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Government scrutiny of schools is a 'sorry state of affairs'

The government does not have proper oversight of the country’s schools, despite investing more than £380 million each year in taxpayers’ money, a damning report from the government spending watchdog has found.

Officials have little understanding of what interventions work to improve schools, meaning the system of oversight is not achieving value for money, the report adds.

The assessment was made in a National Audit Office (NAO) report published today, which claims that, despite an overall improvement in education, a “significant” number of children were still being taught in “failing” schools.

The watchdog estimates that around 1.6 million children were being taught in schools not rated good or outstanding by Ofsted, but said despite the Department for Education (DfE) being clear about what constitutes unacceptable performance, it had little idea of how it worked at school level.

Despite having a “fit and proper persons” test for governors in new academy trusts, neither the DfE nor the Education Funding Agency had made checks on governors to prevent risks, such as individuals being put up to the job by organisations seeking to gain power and influence, the watchdog added.

Amyas Morse, head of the NAO, said officials needed to do more to get a grip on the system of oversight of the country’s schools.

“The department has been clear about the need for schools to improve and education performance has done so nationally,” Mr Morse said. “But there are significant gaps in the department’s understanding of what works, and the information it has about some important aspects of school performance is limited.

“Greater school autonomy needs to be coupled with effective oversight and assurance. The Department has made some improvements but has further to go.”

But Margaret Hodge, chair of the Public Accounts Committee, went further, branding the DfE’s approach to school oversight a “sorry state of affairs”.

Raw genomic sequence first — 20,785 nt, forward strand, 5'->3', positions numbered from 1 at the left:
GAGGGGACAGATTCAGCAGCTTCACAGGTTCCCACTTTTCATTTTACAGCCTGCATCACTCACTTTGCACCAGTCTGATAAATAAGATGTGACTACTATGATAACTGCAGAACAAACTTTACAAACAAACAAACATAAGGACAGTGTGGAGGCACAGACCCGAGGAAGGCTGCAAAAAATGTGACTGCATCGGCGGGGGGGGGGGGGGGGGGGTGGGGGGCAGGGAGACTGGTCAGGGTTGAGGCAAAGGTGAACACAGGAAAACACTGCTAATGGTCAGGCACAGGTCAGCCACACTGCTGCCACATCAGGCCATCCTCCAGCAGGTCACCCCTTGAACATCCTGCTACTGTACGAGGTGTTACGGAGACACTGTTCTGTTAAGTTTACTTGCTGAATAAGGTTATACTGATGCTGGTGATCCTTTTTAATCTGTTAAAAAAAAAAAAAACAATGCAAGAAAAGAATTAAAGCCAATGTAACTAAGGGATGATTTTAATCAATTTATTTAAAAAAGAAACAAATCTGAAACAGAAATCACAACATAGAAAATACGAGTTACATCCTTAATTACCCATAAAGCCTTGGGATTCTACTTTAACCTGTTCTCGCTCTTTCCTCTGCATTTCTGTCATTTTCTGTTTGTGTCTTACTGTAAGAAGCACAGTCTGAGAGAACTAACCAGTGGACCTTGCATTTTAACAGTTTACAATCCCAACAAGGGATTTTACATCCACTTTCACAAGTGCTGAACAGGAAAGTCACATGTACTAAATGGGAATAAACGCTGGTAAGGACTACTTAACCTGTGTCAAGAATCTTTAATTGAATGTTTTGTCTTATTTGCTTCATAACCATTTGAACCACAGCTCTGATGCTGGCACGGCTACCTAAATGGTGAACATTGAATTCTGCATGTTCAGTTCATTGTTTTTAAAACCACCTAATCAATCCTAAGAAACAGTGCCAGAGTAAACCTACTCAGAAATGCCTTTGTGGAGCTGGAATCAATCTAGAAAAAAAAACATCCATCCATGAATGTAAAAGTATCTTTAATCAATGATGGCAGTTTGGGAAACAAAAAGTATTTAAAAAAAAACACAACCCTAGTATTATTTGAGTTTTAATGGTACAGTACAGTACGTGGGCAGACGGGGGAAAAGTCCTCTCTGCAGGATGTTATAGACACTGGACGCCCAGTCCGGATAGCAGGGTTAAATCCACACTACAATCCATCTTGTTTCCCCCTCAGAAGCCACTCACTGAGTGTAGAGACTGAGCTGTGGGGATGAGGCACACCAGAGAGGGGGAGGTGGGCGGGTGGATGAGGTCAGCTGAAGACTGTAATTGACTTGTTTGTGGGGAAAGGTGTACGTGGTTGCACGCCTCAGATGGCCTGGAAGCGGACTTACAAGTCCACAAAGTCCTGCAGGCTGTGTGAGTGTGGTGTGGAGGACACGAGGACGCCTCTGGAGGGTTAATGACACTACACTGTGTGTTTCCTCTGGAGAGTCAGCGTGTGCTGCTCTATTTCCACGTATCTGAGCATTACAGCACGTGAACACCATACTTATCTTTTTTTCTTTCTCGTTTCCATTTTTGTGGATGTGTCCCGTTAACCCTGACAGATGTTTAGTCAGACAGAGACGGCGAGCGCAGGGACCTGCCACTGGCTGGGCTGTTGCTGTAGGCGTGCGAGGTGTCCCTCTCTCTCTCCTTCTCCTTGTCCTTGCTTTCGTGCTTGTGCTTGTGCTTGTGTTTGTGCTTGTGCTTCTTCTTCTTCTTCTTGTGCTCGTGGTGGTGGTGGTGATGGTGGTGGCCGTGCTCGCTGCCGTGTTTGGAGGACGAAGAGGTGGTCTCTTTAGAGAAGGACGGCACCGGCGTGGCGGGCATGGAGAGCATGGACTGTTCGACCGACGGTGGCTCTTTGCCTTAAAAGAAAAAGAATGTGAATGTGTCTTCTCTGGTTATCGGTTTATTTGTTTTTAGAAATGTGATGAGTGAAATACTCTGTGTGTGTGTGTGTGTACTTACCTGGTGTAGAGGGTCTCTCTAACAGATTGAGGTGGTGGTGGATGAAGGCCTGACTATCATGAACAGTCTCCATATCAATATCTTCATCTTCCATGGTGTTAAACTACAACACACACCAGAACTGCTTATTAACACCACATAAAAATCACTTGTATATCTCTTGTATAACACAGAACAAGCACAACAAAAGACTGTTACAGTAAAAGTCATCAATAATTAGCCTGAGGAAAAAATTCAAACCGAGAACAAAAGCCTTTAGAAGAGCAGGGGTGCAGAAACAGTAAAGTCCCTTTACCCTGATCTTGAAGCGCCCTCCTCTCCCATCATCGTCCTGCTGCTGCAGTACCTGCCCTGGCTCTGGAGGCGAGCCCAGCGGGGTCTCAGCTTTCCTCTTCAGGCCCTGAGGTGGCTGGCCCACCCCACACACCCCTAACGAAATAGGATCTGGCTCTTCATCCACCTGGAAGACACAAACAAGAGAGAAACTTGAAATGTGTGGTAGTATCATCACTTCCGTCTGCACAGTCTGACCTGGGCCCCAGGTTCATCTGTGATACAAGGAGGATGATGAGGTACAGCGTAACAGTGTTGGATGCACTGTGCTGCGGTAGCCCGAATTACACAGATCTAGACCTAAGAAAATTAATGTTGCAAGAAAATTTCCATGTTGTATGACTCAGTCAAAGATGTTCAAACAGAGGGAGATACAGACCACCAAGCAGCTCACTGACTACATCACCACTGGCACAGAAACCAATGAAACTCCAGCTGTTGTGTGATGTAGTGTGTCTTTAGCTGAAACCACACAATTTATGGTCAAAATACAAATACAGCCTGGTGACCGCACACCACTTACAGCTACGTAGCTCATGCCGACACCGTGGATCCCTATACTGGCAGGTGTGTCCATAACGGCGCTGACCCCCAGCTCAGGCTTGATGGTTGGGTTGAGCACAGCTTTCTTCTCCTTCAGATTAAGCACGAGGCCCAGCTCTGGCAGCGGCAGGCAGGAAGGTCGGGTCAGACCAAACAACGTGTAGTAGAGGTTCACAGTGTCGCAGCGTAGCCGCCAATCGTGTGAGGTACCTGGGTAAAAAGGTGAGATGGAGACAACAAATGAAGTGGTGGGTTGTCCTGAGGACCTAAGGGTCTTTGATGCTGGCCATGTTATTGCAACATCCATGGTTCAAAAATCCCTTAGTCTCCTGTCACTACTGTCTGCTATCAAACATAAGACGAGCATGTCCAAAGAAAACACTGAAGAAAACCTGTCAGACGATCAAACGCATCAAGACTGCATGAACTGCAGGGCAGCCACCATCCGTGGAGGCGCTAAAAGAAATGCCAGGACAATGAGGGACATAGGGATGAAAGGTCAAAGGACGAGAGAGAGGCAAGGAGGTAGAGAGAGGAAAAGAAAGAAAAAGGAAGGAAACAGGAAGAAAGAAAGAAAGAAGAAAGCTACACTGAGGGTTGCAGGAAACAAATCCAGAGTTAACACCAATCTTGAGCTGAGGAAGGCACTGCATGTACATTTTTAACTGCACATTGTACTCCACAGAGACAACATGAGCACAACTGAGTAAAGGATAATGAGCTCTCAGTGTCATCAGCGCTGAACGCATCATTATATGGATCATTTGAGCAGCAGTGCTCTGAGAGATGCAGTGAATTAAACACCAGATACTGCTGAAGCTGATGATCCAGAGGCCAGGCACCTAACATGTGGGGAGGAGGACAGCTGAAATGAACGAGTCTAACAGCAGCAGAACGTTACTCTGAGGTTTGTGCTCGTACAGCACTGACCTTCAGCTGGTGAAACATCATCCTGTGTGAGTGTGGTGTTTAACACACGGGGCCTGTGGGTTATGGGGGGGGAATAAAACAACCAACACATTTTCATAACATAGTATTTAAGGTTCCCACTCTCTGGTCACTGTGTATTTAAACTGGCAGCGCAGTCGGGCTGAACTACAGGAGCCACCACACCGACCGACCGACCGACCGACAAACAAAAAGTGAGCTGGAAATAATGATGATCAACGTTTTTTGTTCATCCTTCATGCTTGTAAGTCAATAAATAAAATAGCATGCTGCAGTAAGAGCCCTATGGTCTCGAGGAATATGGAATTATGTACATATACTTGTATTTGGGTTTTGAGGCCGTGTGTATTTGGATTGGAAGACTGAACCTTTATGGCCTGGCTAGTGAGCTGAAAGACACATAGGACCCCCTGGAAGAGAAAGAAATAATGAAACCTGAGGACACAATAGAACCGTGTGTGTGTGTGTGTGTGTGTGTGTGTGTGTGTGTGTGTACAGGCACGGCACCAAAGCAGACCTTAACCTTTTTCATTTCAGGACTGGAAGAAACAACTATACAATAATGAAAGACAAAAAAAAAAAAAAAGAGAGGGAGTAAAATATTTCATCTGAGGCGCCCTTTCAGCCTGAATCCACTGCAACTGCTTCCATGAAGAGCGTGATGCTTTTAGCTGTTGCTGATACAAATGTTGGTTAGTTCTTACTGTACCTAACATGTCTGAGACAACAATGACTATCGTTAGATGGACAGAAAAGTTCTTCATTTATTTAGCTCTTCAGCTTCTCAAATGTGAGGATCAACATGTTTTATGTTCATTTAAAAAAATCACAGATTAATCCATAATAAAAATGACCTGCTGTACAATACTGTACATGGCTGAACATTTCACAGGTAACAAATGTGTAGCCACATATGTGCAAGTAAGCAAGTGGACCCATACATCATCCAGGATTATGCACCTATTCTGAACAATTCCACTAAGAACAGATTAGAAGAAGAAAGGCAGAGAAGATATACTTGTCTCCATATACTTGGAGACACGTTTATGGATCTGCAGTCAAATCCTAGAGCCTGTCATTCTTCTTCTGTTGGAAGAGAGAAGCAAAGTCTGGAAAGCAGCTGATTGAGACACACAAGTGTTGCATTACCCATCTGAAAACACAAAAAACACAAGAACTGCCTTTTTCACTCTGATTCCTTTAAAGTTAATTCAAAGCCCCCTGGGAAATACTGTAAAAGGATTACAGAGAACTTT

“Despite the system spending over £382 million on overseeing schools, the department does not know enough about what’s going on in them. It has created a significant blind spot for itself when it comes to overseeing school governance, important aspects of schools’ finances, and the ability of schools to keep children safe,” the Labour MP said.

When it came to academies, she added, the department did not know why some sponsors achieved improvements in schools and some did not.

“It’s a sorry state of affairs when the Department has to rely on whistleblowers to spot declines in school performance between four-yearly inspections,” Ms Hodge said.

The government’s supervision of academies came into sharp focus in the wake of the “Trojan Horse” affair in Birmingham, where hardline Muslims were alleged to have attempted to take over a number of schools in the city.

In response to the report, Labour’s education spokesman Tristram Hunt claimed the report was an “utterly damning” account of the coalition’s approach to education.

“It makes clear that the government has no plan for tackling poor standards and simply does not know who is responsible for overseeing schools and the safeguarding of children,” Mr Hunt said.

“This failure allowed the shocking ‘Trojan Horse’ events in Birmingham to occur – children were exposed to dangerous, hard-line views for months because no one took any action.”

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